Then Shiffrin had this to say about the popularity of new-school snow sports at the 2014 Sochi Winter Olympics:
“I think it’s cool [new-school pipe and park sports]. Of course the more sports there are in skiing, kind of alpine-related skiing, or just in skiing — freestyle, the X Games, snowboarding, the more sports there are to do on snow — people are going to spread themselves more thin, and alpine ski racing won’t have as many people. But I think it’s really cool to see all the different personalities, and I really think it’s great that there are events to match personalities.
“So I really feel like as an alpine ski racer I’m just a different kind of crazy than the guys who are crazy enough to go so big off of jumps and do backflips. It’s almost like we’re individualizing ourselves and we’re able to match the sport or the sport is able to match us and there’s something for everyone. And in general we’re all just trying to promote active living and a healthy lifestyle, so that’s pretty cool for me to see the new sports in the Olympics and how it’s inspiring other people.”
One of those personalities is Telluride’s Gus Kenworthy, a slopestyle skiing silver medalist at Sochi, who revealed he’s gay in ESPN The Magazine.
That prompted this quote from Tiger Shaw, president and CEO of the U.S. Ski and Snowboard Association: “We’ve long admired Gus Kenworthy’s courage as an athlete, pioneering a new sport to win an Olympic medal. Today, we admire Gus for having the strength to tell the world who he is as a person, and paving the way for others to do the same.”
Finally, here’s the U.S. Ski Team’s press release on the upcoming Soelden World Cup opener:
SOELDEN, Austria – On Saturday, all eyes will turn to the majestic Rettenbach Glacier in Soelden for the 2015-16 Audi FIS Ski World Cup opener. In the ski racing community, this could very well be considered Mecca.
The excitement and speculation around the season opener is swirling and surging around the glacier. Who will come out on top? Will Mikaela Shiffrin (Vail, CO) prevail, winning her second straight Soelden season opening giant slalom? Will Ted Ligety (Park City, UT) regain his Soelden dominance? Will Lindsey Vonn (Vail, CO)—the winningest female in World Cup history—be back in the start hut?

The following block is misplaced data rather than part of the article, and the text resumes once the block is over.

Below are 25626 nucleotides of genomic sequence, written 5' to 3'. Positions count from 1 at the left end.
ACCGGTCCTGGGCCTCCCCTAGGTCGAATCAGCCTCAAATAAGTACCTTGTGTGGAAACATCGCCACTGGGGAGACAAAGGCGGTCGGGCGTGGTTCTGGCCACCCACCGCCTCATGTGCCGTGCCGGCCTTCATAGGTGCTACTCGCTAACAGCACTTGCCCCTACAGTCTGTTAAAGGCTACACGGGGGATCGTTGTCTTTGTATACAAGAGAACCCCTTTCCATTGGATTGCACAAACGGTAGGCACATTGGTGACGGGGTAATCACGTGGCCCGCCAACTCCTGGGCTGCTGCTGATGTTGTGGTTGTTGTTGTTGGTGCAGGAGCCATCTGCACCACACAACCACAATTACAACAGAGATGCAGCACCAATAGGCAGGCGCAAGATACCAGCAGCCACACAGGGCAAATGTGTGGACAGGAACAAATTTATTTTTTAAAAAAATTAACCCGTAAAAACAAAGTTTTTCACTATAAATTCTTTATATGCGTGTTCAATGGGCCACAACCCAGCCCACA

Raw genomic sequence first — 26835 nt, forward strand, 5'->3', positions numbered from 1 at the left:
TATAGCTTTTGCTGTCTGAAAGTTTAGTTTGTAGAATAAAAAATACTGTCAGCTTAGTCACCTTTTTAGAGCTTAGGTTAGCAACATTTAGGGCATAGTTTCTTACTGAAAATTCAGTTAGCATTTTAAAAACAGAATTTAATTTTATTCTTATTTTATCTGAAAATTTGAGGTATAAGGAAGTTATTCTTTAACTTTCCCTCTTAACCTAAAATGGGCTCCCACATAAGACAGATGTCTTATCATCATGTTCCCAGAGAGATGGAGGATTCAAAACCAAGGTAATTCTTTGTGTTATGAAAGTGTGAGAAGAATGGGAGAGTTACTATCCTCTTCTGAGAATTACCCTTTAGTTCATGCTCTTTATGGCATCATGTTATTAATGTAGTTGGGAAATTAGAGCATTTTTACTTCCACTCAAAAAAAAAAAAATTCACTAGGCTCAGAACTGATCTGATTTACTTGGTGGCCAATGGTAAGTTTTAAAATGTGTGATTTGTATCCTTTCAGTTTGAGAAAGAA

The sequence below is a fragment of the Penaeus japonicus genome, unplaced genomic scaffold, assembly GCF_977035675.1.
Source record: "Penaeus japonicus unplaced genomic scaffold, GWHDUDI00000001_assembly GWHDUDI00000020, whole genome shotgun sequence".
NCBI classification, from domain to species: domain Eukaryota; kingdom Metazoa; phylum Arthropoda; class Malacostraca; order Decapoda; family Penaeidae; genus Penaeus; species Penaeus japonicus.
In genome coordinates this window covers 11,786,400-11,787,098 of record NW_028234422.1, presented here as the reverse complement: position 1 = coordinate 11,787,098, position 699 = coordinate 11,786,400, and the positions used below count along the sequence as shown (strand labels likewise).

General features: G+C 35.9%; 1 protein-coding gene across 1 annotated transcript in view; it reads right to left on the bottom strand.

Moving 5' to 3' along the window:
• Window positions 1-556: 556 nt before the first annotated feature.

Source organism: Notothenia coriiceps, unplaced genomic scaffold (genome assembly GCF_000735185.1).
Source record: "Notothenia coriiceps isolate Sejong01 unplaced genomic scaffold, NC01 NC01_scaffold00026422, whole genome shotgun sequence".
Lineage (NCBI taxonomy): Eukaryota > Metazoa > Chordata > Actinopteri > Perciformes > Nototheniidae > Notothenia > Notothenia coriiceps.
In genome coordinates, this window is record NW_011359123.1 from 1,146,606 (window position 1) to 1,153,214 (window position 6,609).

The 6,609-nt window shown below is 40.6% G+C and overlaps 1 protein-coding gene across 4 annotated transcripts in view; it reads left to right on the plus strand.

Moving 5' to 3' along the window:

The Audi FIS Ski World Cup opener at Soelden is, in many ways, a testing ground. Until the big show on Saturday and Sunday, it’s a mystery who has podium potential this year. Just ask 2015 World Championships gold medalist Ligety. “I think my set up is good. I made a lot of adjustments this year and I feel like I’ve made a good step forward, so we’ll see,” he told media Tuesday on the Rettenbach Glacier. “It’s the same thing with your skiing—you don’t really know until you test it in a World Cup, so it’s still a little bit of a mystery.”
Though Ligety says that it’s possible that fans will enjoy a duel between he and Austrian powerhouse Marcel Hirscher, he is quick to note others who are likely threats, like the Attacking Viking duo composed of Norwegians Aksel Lund-Svindal and Kjetil Jansrud, Frenchman Alexis Pinturault, and even the young Norwegian Henrik Kristoffersen. Don’t be fooled, though. With an insatiable appetite for the win, Ligety is gunning for the overall GS title once again. He’s been skiing fast in training and he’s hungry.
Shiffrin is coming into Soelden strong, but will be a target of the top women who saw her win her one and only giant slalom a year ago on the glacier. Shiffrin, who has been training on the Moelltaler Glacier in Austria, has won three straight Audi FIS Ski World Cup slalom titles, but wants to move into more GS and speed this season. Her opening day victory last year caught many by surprise.
“Oh, my gosh, I’m so excited, I really can’t wait to race,” Shiffrin said in an interview with the Denver Post’s John Meyer. “Soelden went well for me last year, but I almost felt like a lot of those girls just made really big mistakes at the worst time on the course and I just happened to be the girl that made the least amount of mistakes.”
Veteran Julia Mancuso (Squaw Valley, CA) announced that she’s sitting out Soelden this year to continue resting a nagging hip injury. Vonn, who suffered an ankle fracture training on-snow this summer, is headed for Soelden but has not decided on whether she will start on Saturday.
As of Tuesday, the U.S. Ski Team had confirmed two women for Saturday’s opening GS and six men for Sunday’s race, including two first-time World Cup starts for Nick Cohee (Gardnerville, NV) and Hig Roberts (Steamboat Springs, CO).
Universal Sports Network will cover the action live with women’s giant slalom on Saturday and men’s giant slalom on Sunday.
CONFIRMED SOELDEN STARTERS
Mikaela Shiffrin (Eagle-Vail, CO)
Megan McJames (Park City, UT)
*First World Cup start